Continuing with the world class engine-to-engine competition TCEC Season 7, I discovered in the previous post Komodo - Stockfish Superfinal Openings, that the Gruenfeld Defense, Exchange Variation (D85) was one of only two hand-picked openings (out of 32) that had been battered +2-0=0. Since I'm an occasional Gruenfeld player myself, this is particularly worrying, and I decided to look at the two games in more depth.
Explaining a game between two engines is a nearly impossible task. If you have ever looked at a long tablebase endgame, the two sides seem to maneuver back-and-forth randomly for move after move until a decisive position appears on the board. That is how most engine-to-engine games look to me, so I'll just mention a few key positions.
The first eight moves for both sides were dictated by the organizers: 1.d4 Nf6 2.c4 g6 3.Nc3 d5 4.cxd5 Nxd5 5.e4 Nxc3 6.bxc3 Bg7 7.Be3 c5 8.Qd2 O-O. Among GM-level players, the moves 8...Qa5 and 8...cxd4 are both more popular than 8...O-O. I don't really know why that is, but it's a sign that the Gruenfeld is not yet hopeless for Black.
Both games then followed the same path for the next few moves: 9.Rc1 Qa5 10.Nf3 Bg4 11.d5, but here they diverged. Komodo captured 11...Bxf3, while Stockfish continued developing with 11...Na6 .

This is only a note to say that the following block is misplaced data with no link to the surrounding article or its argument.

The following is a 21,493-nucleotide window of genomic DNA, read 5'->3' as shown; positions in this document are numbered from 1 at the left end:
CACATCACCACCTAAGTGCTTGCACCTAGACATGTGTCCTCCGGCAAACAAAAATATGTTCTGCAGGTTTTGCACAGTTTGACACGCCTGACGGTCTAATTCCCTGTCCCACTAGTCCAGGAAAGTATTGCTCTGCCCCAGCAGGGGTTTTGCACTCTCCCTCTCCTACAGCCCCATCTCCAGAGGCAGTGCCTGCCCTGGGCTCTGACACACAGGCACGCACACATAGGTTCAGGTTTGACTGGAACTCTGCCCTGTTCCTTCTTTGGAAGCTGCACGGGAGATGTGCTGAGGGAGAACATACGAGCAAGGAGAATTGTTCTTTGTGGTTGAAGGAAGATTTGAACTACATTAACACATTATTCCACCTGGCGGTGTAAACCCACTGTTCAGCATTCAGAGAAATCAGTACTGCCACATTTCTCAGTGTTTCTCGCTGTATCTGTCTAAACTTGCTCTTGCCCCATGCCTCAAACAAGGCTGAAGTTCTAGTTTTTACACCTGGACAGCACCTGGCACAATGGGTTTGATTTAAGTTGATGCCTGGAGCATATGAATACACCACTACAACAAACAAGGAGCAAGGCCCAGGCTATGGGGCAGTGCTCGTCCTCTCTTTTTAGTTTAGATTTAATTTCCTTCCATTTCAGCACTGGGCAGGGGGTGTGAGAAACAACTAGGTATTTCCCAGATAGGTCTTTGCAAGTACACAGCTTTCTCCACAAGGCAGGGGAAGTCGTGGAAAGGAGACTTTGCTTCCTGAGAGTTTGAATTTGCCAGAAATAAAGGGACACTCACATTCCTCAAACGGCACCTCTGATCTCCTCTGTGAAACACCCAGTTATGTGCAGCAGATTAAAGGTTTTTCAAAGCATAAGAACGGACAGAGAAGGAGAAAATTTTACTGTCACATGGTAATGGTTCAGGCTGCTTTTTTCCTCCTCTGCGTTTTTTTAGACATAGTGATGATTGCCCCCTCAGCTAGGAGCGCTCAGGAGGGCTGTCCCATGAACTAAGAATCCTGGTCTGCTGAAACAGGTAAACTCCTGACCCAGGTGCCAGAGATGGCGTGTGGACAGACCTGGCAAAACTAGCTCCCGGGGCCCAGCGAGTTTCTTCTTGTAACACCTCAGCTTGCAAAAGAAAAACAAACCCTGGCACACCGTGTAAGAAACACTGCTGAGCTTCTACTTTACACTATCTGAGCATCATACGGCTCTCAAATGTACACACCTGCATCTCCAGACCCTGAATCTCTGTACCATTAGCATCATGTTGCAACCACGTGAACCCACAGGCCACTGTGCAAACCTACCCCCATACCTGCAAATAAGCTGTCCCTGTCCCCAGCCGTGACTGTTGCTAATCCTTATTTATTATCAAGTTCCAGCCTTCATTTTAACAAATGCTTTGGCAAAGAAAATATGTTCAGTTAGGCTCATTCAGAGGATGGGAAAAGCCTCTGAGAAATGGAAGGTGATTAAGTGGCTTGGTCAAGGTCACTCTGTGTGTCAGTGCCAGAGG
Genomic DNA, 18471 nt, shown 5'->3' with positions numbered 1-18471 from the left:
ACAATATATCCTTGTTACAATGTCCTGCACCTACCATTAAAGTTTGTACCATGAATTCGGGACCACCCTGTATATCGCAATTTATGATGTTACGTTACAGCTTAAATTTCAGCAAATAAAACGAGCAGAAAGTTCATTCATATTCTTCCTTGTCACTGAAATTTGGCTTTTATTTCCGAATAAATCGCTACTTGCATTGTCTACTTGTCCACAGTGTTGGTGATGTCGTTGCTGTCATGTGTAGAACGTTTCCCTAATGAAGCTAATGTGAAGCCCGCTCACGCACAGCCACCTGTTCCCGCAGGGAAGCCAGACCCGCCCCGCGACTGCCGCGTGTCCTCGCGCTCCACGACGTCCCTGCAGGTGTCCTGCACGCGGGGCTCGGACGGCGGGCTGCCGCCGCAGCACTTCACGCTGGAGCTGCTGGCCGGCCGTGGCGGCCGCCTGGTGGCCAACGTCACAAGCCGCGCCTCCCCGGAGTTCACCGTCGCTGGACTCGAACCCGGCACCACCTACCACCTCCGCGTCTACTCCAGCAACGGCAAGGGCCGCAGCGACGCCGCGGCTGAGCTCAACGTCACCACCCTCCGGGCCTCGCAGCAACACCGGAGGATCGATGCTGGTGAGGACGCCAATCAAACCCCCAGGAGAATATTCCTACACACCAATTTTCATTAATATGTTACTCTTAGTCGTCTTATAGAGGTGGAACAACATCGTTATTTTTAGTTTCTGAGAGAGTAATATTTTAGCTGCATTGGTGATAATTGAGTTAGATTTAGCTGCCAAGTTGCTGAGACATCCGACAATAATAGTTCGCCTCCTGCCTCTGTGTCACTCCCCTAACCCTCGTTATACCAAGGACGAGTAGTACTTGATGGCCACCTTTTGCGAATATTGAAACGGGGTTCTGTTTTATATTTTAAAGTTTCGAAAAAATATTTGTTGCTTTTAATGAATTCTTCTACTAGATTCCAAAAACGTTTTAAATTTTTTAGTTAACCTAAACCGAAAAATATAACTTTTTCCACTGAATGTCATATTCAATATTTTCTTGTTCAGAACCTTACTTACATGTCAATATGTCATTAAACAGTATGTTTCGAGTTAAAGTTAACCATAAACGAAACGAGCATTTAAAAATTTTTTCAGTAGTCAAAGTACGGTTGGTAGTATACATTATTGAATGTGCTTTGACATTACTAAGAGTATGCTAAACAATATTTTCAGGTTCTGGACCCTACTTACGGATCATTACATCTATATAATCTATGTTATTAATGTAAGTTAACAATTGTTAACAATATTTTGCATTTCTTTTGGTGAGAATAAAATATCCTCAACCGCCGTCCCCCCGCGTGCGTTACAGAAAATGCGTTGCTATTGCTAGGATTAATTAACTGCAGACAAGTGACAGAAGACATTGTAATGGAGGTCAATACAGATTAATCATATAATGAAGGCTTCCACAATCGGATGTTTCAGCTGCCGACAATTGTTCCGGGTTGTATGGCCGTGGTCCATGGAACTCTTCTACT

The following diagrams show a few key points in both games. The left diagram for each game shows the position after move 20. The right diagram shows the move that first wins material.
The winning strategy in both games looks similar. The passed, protected d5-Pawn and the extra space give White an advantage in maneuvering. White uses the resulting initiative to attack on the various open and semi-open files. Black eventually cracks under the pressure and loses the equivalent of a Pawn. The extra material is enough to win the game.
To play through the games, see
- Stockfish vs Komodo; TCEC Season 7 - Superfinal (2014); g.7, and
- Komodo vs Stockfish; TCEC Season 7 - Superfinal (2014); g.8